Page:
Pages: pp. 87-89
The IEEE Computer Society, in conjunction with the IEEE-USA, recently announced its partnership with the National Council of Examiners for Engineering and Surveying (NCEES) in support of establishing a Principles and Practice of Engineering examination for the software engineering discipline. The new software engineering PE exam will not be part of the currently existing electrical and computer engineering PE examination and does not replace the current computer engineering module of that exam. The exact specifications of the new software engineering PE exam will be finalized in coming months.
The NCEES is an organization comprising all engineering and surveying licensing boards in the US and several territories. NCEES develops, scores, and, for many states, administers examinations used for engineering licensure, including the current electrical and computer engineering PE examinations.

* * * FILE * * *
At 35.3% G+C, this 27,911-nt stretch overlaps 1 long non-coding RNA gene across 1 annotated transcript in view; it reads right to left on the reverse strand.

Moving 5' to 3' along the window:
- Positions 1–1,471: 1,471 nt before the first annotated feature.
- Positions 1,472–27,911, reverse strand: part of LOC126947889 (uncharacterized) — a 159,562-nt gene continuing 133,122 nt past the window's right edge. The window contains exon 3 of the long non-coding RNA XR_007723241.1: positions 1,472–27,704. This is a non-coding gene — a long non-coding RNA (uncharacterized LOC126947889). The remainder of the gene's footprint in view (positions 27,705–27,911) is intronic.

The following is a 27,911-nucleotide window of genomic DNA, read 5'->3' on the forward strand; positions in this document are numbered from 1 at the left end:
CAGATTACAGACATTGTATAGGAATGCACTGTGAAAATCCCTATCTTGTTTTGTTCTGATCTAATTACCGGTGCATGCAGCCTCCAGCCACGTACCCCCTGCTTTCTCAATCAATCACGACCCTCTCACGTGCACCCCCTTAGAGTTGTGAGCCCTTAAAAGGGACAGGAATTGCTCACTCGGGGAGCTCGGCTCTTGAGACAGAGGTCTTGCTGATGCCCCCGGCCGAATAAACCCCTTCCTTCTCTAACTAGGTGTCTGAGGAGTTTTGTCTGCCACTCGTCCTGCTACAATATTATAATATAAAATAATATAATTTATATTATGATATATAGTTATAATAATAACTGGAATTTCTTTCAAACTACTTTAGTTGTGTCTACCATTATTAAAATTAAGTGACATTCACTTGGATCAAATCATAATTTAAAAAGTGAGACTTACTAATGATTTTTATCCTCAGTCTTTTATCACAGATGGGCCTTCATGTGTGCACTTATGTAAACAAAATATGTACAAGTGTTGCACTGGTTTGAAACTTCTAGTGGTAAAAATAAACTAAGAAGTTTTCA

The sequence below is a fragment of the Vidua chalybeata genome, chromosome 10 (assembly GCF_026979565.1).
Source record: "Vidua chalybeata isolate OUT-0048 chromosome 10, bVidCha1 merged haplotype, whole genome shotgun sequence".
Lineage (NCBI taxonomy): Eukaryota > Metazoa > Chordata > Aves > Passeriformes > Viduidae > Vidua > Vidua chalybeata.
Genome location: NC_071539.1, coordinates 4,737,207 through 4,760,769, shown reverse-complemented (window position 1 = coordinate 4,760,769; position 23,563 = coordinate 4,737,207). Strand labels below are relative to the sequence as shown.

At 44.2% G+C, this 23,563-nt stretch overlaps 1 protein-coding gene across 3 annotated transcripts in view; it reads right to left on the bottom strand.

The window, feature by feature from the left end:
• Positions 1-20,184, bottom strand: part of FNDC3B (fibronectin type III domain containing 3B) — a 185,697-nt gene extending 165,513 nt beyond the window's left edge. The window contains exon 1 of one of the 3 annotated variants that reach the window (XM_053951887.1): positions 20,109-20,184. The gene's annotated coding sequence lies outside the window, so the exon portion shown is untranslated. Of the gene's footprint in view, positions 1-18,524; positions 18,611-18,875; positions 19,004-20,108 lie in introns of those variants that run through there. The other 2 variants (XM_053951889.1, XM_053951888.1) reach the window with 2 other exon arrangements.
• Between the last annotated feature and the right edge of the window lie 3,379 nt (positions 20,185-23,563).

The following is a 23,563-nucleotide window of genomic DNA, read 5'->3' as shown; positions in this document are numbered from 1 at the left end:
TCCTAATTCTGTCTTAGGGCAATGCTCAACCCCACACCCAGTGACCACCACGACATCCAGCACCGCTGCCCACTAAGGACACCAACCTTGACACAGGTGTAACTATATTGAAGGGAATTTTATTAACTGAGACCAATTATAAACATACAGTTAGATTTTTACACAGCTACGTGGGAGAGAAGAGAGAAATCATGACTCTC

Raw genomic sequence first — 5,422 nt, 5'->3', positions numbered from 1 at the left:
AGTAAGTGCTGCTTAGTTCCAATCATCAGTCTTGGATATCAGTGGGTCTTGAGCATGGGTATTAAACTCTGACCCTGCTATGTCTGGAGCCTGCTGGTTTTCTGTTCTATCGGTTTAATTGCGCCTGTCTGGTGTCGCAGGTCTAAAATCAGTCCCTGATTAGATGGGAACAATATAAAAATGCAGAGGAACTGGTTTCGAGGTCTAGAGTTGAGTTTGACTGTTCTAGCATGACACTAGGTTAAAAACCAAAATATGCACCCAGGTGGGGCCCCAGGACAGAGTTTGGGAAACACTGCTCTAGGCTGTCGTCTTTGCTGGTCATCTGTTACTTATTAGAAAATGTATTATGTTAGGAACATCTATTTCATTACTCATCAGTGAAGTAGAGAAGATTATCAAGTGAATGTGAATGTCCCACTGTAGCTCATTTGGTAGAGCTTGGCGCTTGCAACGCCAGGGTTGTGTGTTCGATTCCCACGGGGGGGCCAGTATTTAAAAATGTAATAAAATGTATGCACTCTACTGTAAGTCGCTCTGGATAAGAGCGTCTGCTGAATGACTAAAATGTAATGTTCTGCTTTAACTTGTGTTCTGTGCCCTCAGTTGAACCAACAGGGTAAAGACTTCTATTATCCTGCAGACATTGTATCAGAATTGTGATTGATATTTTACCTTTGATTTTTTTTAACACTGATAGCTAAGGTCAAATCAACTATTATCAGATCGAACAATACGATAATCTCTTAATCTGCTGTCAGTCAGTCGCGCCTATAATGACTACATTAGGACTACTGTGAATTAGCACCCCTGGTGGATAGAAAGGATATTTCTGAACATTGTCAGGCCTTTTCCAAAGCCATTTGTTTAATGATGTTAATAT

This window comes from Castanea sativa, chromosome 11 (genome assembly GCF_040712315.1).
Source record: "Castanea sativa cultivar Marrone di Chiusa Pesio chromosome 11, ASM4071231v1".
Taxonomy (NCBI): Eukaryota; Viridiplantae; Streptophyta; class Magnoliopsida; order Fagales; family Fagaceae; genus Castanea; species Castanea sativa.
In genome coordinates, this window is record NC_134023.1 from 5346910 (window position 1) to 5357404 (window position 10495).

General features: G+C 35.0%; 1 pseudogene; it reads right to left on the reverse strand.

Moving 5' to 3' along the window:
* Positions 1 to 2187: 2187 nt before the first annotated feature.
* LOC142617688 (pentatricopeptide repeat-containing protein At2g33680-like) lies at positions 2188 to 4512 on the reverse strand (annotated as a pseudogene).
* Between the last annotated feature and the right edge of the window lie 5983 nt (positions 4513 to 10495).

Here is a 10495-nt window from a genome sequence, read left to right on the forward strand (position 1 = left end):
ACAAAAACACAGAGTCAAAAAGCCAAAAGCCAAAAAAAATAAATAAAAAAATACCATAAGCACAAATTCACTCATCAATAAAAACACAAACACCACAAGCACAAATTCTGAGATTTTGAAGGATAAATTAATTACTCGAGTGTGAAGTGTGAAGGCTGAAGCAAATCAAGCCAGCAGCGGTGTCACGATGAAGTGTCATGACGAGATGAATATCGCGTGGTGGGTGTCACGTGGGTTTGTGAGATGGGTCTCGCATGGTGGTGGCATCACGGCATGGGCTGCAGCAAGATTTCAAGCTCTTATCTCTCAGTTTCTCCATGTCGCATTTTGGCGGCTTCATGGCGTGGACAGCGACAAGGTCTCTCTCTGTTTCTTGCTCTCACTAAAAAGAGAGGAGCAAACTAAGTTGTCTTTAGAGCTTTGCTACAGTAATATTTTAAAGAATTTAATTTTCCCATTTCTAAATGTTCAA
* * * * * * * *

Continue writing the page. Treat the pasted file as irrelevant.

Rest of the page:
For the NCEES to consider initiating a PE examination in a new discipline, at least 10 state licensing boards must submit written requests that demonstrate a need for the examination in their jurisdictions. In addition, no new discipline may be added to the examination program unless there is an Engineering Accreditation Commission (EAC)/ABET (formerly the Accreditation Board for Engineering and Technology)-accredited program in that discipline. ABET is the accrediting agency for all engineering and technology programs in the United States, and the EAC is responsible for engineering programs in particular.